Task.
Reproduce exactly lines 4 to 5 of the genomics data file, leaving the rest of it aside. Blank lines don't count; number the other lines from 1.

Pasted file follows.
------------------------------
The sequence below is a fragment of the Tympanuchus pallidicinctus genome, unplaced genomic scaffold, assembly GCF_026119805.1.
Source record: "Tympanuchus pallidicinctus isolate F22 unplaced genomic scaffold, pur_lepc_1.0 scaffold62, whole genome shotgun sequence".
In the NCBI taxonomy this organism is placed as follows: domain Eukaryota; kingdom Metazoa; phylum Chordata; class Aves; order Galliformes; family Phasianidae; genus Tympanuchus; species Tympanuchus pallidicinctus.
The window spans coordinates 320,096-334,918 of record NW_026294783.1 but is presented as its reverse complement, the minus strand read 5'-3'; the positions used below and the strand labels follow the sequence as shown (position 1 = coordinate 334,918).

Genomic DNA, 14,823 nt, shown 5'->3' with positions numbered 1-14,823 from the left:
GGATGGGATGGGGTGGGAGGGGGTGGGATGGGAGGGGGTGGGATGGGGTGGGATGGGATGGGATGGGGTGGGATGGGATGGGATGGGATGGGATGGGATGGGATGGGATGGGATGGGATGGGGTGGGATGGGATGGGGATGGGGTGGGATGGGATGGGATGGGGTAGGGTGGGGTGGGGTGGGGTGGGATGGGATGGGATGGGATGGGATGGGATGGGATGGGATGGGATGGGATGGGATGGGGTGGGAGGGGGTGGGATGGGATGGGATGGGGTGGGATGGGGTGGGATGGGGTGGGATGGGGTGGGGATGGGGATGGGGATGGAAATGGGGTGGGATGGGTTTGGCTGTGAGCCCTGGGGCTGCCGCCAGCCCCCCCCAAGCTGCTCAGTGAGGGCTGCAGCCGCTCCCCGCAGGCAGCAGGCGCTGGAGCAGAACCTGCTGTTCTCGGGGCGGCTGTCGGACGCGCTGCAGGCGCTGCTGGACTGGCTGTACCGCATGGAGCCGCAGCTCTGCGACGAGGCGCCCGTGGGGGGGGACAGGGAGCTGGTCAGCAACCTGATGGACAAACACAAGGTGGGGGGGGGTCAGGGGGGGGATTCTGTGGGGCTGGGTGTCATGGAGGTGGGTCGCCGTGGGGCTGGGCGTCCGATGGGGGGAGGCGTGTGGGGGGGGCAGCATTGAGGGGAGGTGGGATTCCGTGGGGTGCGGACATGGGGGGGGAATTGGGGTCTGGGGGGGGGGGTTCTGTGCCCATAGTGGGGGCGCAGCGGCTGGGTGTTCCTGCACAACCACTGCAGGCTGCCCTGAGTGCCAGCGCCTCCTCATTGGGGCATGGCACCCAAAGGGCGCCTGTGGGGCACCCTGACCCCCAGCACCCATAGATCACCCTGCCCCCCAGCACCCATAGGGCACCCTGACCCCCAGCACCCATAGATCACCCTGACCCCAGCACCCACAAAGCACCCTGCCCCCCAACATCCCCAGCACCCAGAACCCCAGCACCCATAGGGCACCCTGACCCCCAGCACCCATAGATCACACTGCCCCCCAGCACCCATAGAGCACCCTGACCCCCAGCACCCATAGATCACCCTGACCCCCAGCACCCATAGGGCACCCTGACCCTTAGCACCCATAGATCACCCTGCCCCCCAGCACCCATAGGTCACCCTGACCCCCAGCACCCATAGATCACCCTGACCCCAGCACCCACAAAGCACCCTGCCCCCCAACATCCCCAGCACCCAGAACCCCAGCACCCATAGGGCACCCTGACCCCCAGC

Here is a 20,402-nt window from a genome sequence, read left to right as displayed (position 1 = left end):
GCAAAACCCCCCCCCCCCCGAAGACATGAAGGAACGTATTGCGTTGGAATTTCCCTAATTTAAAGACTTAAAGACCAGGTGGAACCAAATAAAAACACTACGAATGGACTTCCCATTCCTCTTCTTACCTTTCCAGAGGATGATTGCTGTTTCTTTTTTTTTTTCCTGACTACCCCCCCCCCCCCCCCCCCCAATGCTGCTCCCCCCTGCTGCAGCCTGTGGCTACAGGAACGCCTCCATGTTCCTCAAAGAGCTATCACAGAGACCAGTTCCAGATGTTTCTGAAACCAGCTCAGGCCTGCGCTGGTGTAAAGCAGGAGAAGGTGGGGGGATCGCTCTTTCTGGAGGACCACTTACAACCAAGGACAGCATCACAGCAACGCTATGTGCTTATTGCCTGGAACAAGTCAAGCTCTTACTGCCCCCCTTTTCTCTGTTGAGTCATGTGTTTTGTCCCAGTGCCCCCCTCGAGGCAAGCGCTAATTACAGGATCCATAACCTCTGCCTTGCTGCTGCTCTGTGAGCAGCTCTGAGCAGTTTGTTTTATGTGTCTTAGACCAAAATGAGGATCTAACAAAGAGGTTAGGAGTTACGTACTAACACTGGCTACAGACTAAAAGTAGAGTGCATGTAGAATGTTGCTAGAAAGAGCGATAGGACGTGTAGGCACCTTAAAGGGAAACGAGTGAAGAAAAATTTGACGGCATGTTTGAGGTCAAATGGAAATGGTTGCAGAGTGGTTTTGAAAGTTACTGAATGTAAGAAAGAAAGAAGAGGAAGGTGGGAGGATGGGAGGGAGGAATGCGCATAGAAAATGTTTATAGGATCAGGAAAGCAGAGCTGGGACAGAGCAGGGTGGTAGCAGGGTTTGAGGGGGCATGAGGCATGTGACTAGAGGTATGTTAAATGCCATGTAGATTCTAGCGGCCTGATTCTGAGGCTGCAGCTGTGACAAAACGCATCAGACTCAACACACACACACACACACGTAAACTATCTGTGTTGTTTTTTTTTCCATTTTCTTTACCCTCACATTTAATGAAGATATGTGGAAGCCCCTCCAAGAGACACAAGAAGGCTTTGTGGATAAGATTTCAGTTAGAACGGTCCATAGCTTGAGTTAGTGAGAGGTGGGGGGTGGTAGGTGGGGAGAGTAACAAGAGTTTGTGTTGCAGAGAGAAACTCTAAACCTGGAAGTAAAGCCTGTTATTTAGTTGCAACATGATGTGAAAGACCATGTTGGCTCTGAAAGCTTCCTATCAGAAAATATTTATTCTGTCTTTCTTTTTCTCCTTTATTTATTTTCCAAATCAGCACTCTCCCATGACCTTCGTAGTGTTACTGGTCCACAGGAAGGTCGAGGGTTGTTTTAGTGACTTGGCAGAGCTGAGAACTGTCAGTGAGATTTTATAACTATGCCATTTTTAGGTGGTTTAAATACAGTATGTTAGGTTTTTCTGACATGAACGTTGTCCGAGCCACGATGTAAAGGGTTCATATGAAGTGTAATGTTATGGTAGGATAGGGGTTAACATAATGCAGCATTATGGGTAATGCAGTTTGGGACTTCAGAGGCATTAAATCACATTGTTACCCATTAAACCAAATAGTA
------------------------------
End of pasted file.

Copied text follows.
The window spans coordinates 320,096-334,918 of record NW_026294783.1 but is presented as its reverse complement, the minus strand read 5'-3'; the positions used below and the strand labels follow the sequence as shown (position 1 = coordinate 334,918).

Genomic DNA, 14,823 nt, shown 5'->3' with positions numbered 1-14,823 from the left: